Sam Shumate Special to the Post
January 6, 2014
Ashe County had nine high schools when I was a student in the 1950’s. The most unique was Virginia-Carolina where one could attend class in North Carolina and eat lunch in Virginia without leaving the campus. When playing baseball one could honestly brag about hitting a ball clear out of the state.
Virginia-Carolina paved the way for public education with innovations that set precedents for other districts. It received its accreditation in 1922, making it the first accredited public school in Ashe County. Under the leadership of Mr. W.C. LaRue the first agriculture department was established in1924 and the Future Farmers of America entered the educational scene. The department had its own classroom building and farm shop.
As early as 1913, leaders in the Grassy Creek area were planning to build a school. Mr. Catlett Pugh donated land in Grayson County, Virginia and Mr. Greer Parsons donated joining land in Ashe County, NC. The first building was a large two-story wood-frame structure straddling the state line with four classrooms, an auditorium and a music room. In the early 1920s other rooms were added, along with a library.
The home economics building opened in 1920. It contained four rooms: a classroom, sewing room, kitchen and a dining room where faculty members could enjoy a lunch prepared by students.
In 1927 a teacher training department was established. Under the direction of Miss Meta Lyle and Miss Johnnie Gore, former graduates could enroll and take a one-year course that earned them a class C teaching certificate. Only three other schools in Southwestern Virginia and none in North Carolina offered this program.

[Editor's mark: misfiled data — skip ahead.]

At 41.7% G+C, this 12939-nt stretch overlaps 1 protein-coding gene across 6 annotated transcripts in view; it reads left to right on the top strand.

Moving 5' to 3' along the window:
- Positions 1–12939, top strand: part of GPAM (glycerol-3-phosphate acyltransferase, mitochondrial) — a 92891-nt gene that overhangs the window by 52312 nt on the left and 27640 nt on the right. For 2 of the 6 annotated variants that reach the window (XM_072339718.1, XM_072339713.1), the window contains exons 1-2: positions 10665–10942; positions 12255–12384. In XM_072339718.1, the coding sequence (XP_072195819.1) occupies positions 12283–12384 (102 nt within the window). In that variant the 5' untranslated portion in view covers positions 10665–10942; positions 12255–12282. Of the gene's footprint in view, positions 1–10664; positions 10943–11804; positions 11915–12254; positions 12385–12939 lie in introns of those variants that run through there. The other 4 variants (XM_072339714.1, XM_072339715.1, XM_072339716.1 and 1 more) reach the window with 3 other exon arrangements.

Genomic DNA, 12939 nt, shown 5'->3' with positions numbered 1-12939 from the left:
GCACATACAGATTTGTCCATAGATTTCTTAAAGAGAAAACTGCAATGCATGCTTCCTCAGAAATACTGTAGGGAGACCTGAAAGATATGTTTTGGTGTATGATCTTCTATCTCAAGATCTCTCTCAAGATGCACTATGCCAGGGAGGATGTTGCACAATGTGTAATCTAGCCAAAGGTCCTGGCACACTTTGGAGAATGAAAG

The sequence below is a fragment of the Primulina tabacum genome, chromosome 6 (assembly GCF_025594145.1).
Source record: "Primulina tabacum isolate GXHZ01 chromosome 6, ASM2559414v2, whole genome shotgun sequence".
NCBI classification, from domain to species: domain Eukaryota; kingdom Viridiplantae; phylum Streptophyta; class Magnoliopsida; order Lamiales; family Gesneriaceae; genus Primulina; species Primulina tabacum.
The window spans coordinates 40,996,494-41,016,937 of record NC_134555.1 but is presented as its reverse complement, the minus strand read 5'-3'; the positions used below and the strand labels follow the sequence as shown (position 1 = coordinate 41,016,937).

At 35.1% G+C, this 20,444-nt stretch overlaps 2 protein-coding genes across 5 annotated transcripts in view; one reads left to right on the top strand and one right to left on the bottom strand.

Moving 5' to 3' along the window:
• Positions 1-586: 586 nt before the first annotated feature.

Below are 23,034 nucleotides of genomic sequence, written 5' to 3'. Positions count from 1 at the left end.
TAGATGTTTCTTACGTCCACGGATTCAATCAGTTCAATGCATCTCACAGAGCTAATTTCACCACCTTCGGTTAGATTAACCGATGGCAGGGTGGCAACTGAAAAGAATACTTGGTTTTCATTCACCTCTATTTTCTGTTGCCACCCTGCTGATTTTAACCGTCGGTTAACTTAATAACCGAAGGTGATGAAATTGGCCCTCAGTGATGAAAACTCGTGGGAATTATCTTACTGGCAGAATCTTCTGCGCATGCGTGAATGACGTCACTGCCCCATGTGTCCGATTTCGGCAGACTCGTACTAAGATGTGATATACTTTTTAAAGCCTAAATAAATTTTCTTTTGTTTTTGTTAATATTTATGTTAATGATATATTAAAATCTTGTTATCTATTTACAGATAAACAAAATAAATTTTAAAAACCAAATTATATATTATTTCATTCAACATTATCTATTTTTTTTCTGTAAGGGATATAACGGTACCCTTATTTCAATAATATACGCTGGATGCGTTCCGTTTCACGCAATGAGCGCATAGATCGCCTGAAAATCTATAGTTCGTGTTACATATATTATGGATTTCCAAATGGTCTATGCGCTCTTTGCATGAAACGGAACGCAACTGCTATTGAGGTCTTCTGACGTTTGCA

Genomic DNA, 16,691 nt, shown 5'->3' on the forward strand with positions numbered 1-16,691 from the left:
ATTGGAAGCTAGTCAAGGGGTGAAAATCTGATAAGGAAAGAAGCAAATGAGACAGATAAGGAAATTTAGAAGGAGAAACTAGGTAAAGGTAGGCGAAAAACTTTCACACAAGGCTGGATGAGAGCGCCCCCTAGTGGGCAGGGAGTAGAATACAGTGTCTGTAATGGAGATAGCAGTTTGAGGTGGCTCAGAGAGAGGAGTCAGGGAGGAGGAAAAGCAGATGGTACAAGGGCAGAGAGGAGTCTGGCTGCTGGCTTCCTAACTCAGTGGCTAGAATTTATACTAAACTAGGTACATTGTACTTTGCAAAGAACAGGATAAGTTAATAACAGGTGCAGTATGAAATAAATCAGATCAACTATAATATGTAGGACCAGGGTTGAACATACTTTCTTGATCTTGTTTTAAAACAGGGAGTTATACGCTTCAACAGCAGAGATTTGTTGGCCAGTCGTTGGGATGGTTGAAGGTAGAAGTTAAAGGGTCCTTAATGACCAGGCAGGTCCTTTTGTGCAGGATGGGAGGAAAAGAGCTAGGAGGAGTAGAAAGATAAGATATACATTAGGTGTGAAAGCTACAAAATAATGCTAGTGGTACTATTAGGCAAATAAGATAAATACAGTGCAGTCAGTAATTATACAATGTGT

Principal F.C. Nye and math/science teacher Worth Young led a project to build a gymnasium that opened in the 1930s.
A commercial department was added in 1939 under the direction of Mrs. Irene Cox. This addition was a forerunner to our modern distributive education classes.
In 1939-40, the original building was replaced with a modern twelve-room brick structure by the Works Progress Administration. This building served the school well until it was destroyed by fire February 5, 1967. The building containing the auditorium in North Carolina and the lunchroom in Virginia was all that remained.
Thus ended a unique and innovative school that demonstrated how citizens from two states and two counties could pool their ideas and resources to construct and operate a highly successful educational institution. The costs were proportionately divided based on the number of students from each state. The grade school and agriculture department was maintained by Grayson County; the high school and home economics department by Ashe.
While Virginia-Carolina remains mostly as a memory, it should go down in history as one of the most successful educational experiments in our history.
Source: Mrs. Irene Cox in The Heritage of Ashe County, Vol. 1, pp 72-73